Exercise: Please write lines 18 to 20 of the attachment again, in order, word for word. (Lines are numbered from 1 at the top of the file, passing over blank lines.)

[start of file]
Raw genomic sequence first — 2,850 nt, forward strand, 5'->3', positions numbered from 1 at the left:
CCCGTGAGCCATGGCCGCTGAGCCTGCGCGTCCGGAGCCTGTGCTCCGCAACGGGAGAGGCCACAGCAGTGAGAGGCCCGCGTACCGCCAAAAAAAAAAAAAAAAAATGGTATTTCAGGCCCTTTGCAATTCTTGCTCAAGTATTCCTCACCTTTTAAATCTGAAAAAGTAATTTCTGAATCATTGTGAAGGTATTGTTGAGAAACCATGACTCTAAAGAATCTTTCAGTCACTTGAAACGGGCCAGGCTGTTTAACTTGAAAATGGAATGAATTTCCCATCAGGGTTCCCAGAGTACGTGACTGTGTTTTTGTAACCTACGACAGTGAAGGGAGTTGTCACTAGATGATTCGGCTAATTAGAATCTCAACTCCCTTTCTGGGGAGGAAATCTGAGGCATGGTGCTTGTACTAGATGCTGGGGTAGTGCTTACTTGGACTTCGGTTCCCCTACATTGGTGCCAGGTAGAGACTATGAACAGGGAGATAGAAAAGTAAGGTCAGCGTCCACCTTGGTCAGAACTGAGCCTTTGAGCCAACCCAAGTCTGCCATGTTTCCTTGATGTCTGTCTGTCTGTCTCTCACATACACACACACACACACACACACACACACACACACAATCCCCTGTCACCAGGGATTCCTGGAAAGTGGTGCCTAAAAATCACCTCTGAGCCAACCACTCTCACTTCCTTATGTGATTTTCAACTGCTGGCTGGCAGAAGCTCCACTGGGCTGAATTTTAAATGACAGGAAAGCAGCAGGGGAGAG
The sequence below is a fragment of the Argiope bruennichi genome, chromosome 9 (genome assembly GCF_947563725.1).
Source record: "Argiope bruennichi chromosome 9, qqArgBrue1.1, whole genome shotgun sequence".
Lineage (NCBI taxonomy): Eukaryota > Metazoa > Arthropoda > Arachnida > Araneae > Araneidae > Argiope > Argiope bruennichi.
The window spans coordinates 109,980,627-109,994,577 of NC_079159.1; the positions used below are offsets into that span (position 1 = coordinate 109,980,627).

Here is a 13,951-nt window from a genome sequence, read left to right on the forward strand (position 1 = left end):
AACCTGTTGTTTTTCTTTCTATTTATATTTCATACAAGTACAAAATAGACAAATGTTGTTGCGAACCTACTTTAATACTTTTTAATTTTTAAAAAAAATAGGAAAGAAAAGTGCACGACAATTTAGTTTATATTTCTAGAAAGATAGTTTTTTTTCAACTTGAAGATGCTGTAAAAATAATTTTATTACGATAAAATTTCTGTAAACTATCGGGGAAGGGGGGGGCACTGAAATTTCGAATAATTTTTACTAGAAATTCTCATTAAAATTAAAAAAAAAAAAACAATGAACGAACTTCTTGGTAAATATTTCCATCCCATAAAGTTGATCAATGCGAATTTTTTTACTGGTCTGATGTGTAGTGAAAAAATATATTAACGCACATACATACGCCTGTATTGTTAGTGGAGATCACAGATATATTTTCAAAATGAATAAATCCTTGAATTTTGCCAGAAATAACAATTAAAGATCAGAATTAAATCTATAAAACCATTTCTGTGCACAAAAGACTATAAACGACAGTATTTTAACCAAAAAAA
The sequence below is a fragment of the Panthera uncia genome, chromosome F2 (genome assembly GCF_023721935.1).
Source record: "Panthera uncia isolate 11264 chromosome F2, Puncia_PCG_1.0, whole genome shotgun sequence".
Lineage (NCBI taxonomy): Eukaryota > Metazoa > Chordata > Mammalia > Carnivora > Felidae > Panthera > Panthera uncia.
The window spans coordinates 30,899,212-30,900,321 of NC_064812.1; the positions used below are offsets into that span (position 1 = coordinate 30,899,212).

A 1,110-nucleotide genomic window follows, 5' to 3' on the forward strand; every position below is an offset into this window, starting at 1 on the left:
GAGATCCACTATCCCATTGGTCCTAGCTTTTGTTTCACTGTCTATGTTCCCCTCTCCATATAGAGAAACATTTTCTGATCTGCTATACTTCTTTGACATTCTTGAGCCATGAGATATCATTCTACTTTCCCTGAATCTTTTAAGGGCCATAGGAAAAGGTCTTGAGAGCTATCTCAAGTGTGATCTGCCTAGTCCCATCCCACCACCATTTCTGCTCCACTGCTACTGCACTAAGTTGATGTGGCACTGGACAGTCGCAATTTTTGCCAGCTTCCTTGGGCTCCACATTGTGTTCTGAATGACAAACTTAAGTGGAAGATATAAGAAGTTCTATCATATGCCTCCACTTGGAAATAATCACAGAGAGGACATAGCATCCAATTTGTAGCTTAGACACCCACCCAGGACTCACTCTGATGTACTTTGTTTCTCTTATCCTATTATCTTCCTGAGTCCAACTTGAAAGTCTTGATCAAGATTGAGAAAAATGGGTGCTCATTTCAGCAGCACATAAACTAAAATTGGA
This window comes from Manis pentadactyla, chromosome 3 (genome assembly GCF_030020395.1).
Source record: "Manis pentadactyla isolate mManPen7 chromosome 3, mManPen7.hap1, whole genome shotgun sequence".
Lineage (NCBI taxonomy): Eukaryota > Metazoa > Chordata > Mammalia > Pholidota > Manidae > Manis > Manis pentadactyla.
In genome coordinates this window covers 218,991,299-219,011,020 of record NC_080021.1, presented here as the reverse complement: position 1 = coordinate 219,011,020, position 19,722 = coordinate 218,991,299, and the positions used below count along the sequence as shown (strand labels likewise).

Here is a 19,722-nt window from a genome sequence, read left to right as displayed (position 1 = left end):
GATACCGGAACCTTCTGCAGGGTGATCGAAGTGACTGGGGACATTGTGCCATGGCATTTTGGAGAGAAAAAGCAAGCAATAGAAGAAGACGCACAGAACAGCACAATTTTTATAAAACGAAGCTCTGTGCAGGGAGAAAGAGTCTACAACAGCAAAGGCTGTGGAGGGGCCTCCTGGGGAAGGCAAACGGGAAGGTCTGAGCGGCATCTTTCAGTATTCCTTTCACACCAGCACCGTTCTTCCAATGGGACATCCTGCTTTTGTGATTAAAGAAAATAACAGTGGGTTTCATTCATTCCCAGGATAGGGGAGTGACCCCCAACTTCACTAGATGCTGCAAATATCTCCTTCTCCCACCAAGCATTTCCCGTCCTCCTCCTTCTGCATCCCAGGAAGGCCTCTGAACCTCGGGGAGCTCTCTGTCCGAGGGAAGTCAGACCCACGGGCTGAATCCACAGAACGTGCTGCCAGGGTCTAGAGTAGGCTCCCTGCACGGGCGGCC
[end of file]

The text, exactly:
In genome coordinates this window covers 218,991,299-219,011,020 of record NC_080021.1, presented here as the reverse complement: position 1 = coordinate 219,011,020, position 19,722 = coordinate 218,991,299, and the positions used below count along the sequence as shown (strand labels likewise).

Here is a 19,722-nt window from a genome sequence, read left to right as displayed (position 1 = left end):
GATACCGGAACCTTCTGCAGGGTGATCGAAGTGACTGGGGACATTGTGCCATGGCATTTTGGAGAGAAAAAGCAAGCAATAGAAGAAGACGCACAGAACAGCACAATTTTTATAAAACGAAGCTCTGTGCAGGGAGAAAGAGTCTACAACAGCAAAGGCTGTGGAGGGGCCTCCTGGGGAAGGCAAACGGGAAGGTCTGAGCGGCATCTTTCAGTATTCCTTTCACACCAGCACCGTTCTTCCAATGGGACATCCTGCTTTTGTGATTAAAGAAAATAACAGTGGGTTTCATTCATTCCCAGGATAGGGGAGTGACCCCCAACTTCACTAGATGCTGCAAATATCTCCTTCTCCCACCAAGCATTTCCCGTCCTCCTCCTTCTGCATCCCAGGAAGGCCTCTGAACCTCGGGGAGCTCTCTGTCCGAGGGAAGTCAGACCCACGGGCTGAATCCACAGAACGTGCTGCCAGGGTCTAGAGTAGGCTCCCTGCACGGGCGGCC